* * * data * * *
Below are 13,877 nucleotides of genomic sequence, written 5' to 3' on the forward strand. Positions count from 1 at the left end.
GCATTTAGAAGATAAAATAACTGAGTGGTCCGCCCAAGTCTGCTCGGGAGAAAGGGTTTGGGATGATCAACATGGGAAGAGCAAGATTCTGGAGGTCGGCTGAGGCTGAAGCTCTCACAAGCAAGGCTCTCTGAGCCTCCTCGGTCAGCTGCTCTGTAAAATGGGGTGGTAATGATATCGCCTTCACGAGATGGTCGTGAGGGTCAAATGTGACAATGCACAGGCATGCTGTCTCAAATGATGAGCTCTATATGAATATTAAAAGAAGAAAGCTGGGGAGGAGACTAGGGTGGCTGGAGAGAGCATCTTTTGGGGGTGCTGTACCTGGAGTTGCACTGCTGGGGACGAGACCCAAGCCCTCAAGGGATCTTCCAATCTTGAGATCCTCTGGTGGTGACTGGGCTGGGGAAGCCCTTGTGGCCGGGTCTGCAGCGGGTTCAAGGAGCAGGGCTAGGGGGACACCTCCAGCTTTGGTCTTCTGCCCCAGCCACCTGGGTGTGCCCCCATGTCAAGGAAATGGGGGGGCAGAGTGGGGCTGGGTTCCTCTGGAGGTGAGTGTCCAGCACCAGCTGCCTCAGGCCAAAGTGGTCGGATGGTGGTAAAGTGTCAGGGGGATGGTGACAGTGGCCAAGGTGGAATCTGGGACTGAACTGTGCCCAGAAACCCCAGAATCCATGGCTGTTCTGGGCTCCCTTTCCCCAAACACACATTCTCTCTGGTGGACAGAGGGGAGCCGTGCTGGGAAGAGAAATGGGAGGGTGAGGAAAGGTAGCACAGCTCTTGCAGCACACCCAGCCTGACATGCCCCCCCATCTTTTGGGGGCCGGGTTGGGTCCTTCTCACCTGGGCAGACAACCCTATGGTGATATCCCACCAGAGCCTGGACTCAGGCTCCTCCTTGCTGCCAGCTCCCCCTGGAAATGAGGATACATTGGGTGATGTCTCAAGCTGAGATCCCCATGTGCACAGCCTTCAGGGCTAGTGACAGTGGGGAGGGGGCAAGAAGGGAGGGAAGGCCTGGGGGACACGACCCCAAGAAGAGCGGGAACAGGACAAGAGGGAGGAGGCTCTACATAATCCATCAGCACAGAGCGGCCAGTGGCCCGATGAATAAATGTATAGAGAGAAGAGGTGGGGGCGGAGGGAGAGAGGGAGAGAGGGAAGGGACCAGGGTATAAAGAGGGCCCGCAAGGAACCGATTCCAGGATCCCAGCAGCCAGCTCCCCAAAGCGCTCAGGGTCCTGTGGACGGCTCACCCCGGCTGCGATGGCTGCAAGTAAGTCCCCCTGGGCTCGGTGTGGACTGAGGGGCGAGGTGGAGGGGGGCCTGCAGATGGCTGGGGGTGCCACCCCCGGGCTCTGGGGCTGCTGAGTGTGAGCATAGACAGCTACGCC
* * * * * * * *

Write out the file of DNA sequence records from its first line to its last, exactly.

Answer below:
Below are 13,877 nucleotides of genomic sequence, written 5' to 3' on the forward strand. Positions count from 1 at the left end.
GCATTTAGAAGATAAAATAACTGAGTGGTCCGCCCAAGTCTGCTCGGGAGAAAGGGTTTGGGATGATCAACATGGGAAGAGCAAGATTCTGGAGGTCGGCTGAGGCTGAAGCTCTCACAAGCAAGGCTCTCTGAGCCTCCTCGGTCAGCTGCTCTGTAAAATGGGGTGGTAATGATATCGCCTTCACGAGATGGTCGTGAGGGTCAAATGTGACAATGCACAGGCATGCTGTCTCAAATGATGAGCTCTATATGAATATTAAAAGAAGAAAGCTGGGGAGGAGACTAGGGTGGCTGGAGAGAGCATCTTTTGGGGGTGCTGTACCTGGAGTTGCACTGCTGGGGACGAGACCCAAGCCCTCAAGGGATCTTCCAATCTTGAGATCCTCTGGTGGTGACTGGGCTGGGGAAGCCCTTGTGGCCGGGTCTGCAGCGGGTTCAAGGAGCAGGGCTAGGGGGACACCTCCAGCTTTGGTCTTCTGCCCCAGCCACCTGGGTGTGCCCCCATGTCAAGGAAATGGGGGGGCAGAGTGGGGCTGGGTTCCTCTGGAGGTGAGTGTCCAGCACCAGCTGCCTCAGGCCAAAGTGGTCGGATGGTGGTAAAGTGTCAGGGGGATGGTGACAGTGGCCAAGGTGGAATCTGGGACTGAACTGTGCCCAGAAACCCCAGAATCCATGGCTGTTCTGGGCTCCCTTTCCCCAAACACACATTCTCTCTGGTGGACAGAGGGGAGCCGTGCTGGGAAGAGAAATGGGAGGGTGAGGAAAGGTAGCACAGCTCTTGCAGCACACCCAGCCTGACATGCCCCCCCATCTTTTGGGGGCCGGGTTGGGTCCTTCTCACCTGGGCAGACAACCCTATGGTGATATCCCACCAGAGCCTGGACTCAGGCTCCTCCTTGCTGCCAGCTCCCCCTGGAAATGAGGATACATTGGGTGATGTCTCAAGCTGAGATCCCCATGTGCACAGCCTTCAGGGCTAGTGACAGTGGGGAGGGGGCAAGAAGGGAGGGAAGGCCTGGGGGACACGACCCCAAGAAGAGCGGGAACAGGACAAGAGGGAGGAGGCTCTACATAATCCATCAGCACAGAGCGGCCAGTGGCCCGATGAATAAATGTATAGAGAGAAGAGGTGGGGGCGGAGGGAGAGAGGGAGAGAGGGAAGGGACCAGGGTATAAAGAGGGCCCGCAAGGAACCGATTCCAGGATCCCAGCAGCCAGCTCCCCAAAGCGCTCAGGGTCCTGTGGACGGCTCACCCCGGCTGCGATGGCTGCAAGTAAGTCCCCCTGGGCTCGGTGTGGACTGAGGGGCGAGGTGGAGGGGGGCCTGCAGATGGCTGGGGGTGCCACCCCCGGGCTCTGGGGCTGCTGAGTGTGAGCATAGACAGCTACGCC